Tuesday, November 30, 2010

A Warm and Snuggly Teapot Sweater

Do you know the magazine Ready Made?  They also have a cool blog.  I love it!  I can check the magazine out from the library and it has the coolest projects.  I saw this idea recently, to repurpose a sweater into a tea cozy.  It was fun and easy (just scissors and hand stitching).  And it works!

Saturday, November 27, 2010

Cranberry-Ginger Vinegar

Cranberry-ginger vinegar

This is a fun and fabulous project for the holidays!  (It makes a super-cool gift.) 

  • Glass bottles with lids.  (Don't buy these - use recycled bottles!  Above I'm using Tazo tea bottles, salvaged from the recycling.)  Wash these in super-hot water or in the dishwasher. 
  • A plastic funnel.  You can make one by punching a hole in the bottom  of a small yogurt container.
  • A saucepan.

Ingredients:  Fresh cranberries, fresh ginger root, white vinegar, bottle garnish like a sprig of rosemary and a string of cranberries (below)

  • Sanitize the glass jars and lids
  • Wash the cranberries (a handful per bottle)
  • Wash and peel the ginger root; cut into small match-stick sized slices (6-8 per bottle)

  • Determine how much vinegar you need for the bottles (a quick pour in/pour out works well).
  • Bring the vinegar to a boil in a saucepan.
  • While the vinegar is heating, place a handful of cranberries and the ginger in each bottle.
  • After the vinegar has boiled, let it cool for just a minute to make it easier to handle.
  • Using the funnel, pour the vinegar into the glasses.  The cranberries will pop and immediately begin turning the vinegar into this lovely pink color!
  • Let the vinegar sit for a day or two.  Pour out and save the pink liquid while straining the ginger and cranberries. 
  • Refill the jars with the pink vinegar and new cranberries/ginger.  Garnish the bottle and enjoy.
  • This should be stored in the fridge.  I will use it on rice, or in a oil-vinegar dressing.

Wednesday, November 24, 2010

Wise Women Wednesday - #4 and Giveaway

This week's question:
How do you remain true to your unique life's path?

It would be easy to ask a question about gratitude today, but I'm sure you're already thinking grateful thoughts.  So let's take a different approach...I want to know what strategies you employ to stay focused on being honestly YOU regardless of pressures from society.  I look forward to your responses!


Congratulations to last week's giveaway winner, Mary Jane

(Her name was randomly chosen from the commenters.)

This is my last Wise Women question for the month, but I've enjoyed this so much I'm sure I'll bring it around again.  For what it's worth, these questions are very real to me and I take your thoughts to heart. 

Happy Thanksgiving!

Sunday, November 21, 2010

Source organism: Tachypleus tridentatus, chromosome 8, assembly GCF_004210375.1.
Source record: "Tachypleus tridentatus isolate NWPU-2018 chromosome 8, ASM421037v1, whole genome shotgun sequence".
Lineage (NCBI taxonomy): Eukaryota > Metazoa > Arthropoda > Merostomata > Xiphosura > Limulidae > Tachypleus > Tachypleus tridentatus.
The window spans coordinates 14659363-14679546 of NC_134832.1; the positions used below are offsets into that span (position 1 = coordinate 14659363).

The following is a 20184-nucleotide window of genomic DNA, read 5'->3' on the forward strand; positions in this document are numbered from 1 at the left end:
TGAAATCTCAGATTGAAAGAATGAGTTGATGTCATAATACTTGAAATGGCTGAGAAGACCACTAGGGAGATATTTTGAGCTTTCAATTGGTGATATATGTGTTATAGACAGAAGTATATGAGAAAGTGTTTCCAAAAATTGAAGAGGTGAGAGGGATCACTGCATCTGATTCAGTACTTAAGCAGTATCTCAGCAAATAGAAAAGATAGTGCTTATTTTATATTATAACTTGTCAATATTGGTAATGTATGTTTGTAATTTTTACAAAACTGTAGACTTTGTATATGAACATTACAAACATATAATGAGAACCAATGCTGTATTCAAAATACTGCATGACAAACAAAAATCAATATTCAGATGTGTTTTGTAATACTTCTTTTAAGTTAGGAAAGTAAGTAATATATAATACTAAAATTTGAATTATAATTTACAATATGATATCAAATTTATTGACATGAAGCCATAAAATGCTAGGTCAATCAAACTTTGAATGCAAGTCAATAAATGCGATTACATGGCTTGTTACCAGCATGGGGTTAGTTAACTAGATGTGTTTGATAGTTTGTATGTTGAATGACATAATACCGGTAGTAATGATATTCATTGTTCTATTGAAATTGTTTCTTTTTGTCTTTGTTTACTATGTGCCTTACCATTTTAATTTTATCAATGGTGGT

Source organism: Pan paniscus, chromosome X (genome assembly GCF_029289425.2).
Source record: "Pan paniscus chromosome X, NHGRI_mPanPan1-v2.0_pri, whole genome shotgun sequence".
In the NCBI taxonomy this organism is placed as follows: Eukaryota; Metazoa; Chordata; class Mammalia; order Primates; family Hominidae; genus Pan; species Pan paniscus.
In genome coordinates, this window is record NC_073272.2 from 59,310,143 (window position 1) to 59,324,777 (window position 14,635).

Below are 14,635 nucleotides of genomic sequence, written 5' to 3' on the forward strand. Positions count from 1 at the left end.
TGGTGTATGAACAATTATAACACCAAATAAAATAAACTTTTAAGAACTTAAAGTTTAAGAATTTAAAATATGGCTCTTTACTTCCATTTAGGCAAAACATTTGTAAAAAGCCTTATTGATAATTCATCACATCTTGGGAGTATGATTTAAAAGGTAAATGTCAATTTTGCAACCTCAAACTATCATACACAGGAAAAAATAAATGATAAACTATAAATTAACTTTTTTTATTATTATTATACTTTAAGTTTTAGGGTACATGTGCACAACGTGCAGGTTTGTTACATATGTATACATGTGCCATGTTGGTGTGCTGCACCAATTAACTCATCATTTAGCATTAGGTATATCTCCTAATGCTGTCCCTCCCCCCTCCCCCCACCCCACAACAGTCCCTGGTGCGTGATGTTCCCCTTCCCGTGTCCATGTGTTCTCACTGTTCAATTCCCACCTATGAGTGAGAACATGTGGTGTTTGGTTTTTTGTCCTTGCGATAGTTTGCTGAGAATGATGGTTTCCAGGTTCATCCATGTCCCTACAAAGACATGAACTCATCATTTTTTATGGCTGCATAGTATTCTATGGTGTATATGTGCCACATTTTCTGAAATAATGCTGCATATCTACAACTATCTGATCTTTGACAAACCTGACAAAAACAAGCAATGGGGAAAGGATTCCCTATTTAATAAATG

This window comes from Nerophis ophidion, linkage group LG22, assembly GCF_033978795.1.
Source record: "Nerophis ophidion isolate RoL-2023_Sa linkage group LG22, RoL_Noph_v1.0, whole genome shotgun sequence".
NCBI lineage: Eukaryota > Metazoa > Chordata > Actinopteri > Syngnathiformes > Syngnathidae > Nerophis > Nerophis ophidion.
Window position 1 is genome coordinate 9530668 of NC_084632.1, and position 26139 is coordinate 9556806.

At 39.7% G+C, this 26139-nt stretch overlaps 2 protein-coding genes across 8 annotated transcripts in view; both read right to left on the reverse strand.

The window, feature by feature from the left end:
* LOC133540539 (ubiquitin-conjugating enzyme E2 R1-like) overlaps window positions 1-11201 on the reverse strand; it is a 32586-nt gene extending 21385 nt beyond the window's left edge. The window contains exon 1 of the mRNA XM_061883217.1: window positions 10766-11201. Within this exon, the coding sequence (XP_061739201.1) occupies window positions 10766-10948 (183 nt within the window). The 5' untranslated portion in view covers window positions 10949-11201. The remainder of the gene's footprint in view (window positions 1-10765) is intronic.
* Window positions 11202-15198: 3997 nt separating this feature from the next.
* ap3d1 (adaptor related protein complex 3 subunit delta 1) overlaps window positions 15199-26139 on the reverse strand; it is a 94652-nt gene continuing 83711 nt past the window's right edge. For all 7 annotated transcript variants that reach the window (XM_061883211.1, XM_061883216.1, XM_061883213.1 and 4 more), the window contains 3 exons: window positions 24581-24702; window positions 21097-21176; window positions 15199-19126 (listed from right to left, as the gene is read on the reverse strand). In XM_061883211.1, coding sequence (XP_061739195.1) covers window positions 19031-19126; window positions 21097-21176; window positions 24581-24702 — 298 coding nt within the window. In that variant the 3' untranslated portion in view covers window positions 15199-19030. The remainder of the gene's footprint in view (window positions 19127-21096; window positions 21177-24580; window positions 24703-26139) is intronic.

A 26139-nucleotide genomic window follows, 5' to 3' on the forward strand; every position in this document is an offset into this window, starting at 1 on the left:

Thank You Tea

"A friend may well be reckoned the masterpiece of nature."
~Ralph Waldo Emerson

One of the hardest things about moving has been leaving some very close women friends in the Midwest.  And I'm so grateful that those friends remain close to me - let me praise email and Facebook!  I've come to learn that a network of supportive women friends is crucial.

And when I arrived in Portland, there was another group of women here who welcomed me into their company.  This has carried me through.  Without their companionship I would have been very lonely.  And so I recently had a "Thank You Tea" to offer my gratitude to four women that have made me feel part of a community .  And also thanks to my abiding friends - from coast to coast and in between, in the desert and in the mountains, in the plains and the cities.  Thank you!

Marilyn has written about the tea party in a lovely way, and I encourage you to visit her blog! 

For this special day, I used some of my favorite china dishes.  I served East Frisian tea and cranberry-walnut tea bread, along with fruit and cheese.  It was fun to host a tea party in our apartment.  The day was chilly and damp, perfect for a tea in front of my fireplace and to share the warmth of friendship.

Friday, November 19, 2010

Parsley Pesto

Our garden is still going strong with lettuce, kale, turnips, beets, rosemary, cress, and lots of parsley!  We found this delicious and zingy recipe for parsley pesto in our local newspaper.  (I think it originally came from the book Cook Italy.)  It's an interesting recipe because it uses neither Parmesan cheese nor nuts, staples of traditional pesto.  Yet the results are great!  If you have surplus parsley, this is a winner!

Parley and Lemon Pesto

1 cup coarsely chopped fresh parsley
1/2 clove garlic, peeled and pressed
1/2 cup dried bread crumbs (I like the panko style)
2 Tbsp lemon juice
2/3 cup olive oil
2 tsp lemon zest
Salt and pepper (optional)

Put everything into a food processor and run until a nice paste forms.  Enjoy!  It freezes well, too.

Wednesday, November 17, 2010

Wise Women Wednesday - #3

This week's question:

How do you cultivate patience?

Patience is not my natural tendency.  I'm more of the "grab it by the horns and wrestle it down" type of personality.  But I've been working hard to cultivate patience.  What tips can you offer?


Congratulations to last week's winner, Faith Hope CherryTea!
(Her name was randomly chosen from the commenters.)

Each Wednesday, I will post a question and I'd like to hear your thoughts on the topic. Comment each Wednesday for a chance at a giveaway! (4 for the month.) The winner each week will get a sample of tea, a surprise, and my thanks!

Monday, November 15, 2010

My New Downtown Bag

Me and the bag, in the heart of the city

For over a year, I've been on the hunt for the perfect camera bag.  I want a cross-body style (instead of a backpack) because I want to be able to slide it around and take out the camera.  I also want it to hold other stuff - my keys, water bottle, map, journal, etc.  It needs to be comfortable for a day-long trek into the city.  And it needs to look good.  Finding a bag that meets all requirements has been tough, but I've finally found one that I'm very happy with, the Lowepro Passport Sling.